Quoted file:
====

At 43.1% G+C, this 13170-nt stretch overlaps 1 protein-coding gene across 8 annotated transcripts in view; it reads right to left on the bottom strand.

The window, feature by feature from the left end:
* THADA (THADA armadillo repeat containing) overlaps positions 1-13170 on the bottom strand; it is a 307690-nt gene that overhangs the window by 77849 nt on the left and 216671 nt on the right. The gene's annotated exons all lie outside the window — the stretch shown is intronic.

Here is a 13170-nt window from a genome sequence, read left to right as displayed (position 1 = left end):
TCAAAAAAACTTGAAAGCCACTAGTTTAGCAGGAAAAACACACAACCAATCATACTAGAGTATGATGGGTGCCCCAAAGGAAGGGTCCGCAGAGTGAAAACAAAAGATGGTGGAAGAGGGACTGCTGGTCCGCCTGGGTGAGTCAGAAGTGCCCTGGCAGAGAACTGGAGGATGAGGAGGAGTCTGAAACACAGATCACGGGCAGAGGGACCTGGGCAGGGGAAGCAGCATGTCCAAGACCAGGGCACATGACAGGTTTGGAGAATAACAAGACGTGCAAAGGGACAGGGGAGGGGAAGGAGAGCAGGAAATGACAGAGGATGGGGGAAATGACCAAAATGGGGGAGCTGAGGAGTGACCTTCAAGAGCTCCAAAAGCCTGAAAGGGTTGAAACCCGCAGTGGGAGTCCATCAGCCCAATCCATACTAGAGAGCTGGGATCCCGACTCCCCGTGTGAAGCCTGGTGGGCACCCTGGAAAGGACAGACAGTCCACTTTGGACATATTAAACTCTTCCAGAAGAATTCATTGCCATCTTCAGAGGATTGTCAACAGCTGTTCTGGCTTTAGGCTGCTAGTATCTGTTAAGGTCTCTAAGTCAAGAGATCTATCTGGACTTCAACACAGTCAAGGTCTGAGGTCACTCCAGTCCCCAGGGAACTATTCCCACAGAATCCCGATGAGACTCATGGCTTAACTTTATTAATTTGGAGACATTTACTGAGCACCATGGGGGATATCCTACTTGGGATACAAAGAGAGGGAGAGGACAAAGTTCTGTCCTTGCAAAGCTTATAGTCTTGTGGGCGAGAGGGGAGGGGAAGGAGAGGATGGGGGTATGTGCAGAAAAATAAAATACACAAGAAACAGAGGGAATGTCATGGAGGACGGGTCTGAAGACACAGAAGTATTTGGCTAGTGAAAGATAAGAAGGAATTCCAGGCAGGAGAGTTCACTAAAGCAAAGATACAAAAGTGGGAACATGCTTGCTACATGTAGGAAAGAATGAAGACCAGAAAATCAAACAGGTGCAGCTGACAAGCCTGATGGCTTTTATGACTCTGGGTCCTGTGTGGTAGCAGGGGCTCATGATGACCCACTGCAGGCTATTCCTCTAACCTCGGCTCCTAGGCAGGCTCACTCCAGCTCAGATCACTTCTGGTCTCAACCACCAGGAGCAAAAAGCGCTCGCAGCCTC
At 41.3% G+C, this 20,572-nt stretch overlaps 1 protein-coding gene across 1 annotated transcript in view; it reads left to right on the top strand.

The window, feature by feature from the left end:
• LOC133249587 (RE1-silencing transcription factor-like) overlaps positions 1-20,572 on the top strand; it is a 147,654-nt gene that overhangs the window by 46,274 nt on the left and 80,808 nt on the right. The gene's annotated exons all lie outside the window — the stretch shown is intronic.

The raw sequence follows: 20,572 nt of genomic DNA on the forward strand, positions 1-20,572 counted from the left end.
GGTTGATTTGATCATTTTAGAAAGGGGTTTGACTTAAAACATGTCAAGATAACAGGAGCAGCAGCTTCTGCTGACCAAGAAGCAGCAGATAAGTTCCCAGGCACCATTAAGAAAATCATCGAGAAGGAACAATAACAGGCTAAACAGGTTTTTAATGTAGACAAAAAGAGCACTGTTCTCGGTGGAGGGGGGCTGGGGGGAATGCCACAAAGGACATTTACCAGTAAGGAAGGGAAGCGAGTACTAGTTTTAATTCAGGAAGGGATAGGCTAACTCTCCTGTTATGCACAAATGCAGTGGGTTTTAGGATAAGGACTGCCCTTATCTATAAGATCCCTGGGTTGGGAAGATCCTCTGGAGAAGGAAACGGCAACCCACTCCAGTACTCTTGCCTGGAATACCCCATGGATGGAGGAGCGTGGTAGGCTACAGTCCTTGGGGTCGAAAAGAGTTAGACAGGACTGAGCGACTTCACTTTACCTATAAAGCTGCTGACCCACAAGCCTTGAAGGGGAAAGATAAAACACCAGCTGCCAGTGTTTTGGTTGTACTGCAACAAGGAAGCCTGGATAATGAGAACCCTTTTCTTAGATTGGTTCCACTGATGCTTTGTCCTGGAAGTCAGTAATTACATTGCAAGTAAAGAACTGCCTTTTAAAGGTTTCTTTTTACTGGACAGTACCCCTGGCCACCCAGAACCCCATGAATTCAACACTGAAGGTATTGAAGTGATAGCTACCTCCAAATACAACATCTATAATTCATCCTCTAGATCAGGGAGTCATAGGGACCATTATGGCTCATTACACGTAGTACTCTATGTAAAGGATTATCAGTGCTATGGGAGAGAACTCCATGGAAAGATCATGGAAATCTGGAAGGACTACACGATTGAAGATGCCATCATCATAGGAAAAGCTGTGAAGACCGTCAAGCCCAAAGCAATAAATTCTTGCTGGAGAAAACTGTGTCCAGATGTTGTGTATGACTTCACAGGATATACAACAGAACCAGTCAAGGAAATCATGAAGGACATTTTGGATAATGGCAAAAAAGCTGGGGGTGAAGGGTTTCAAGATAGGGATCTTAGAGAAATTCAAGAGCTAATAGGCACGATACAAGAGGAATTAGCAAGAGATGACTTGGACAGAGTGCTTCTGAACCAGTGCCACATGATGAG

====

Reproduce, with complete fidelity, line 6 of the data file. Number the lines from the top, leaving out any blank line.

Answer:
At 41.3% G+C, this 20,572-nt stretch overlaps 1 protein-coding gene across 1 annotated transcript in view; it reads left to right on the top strand.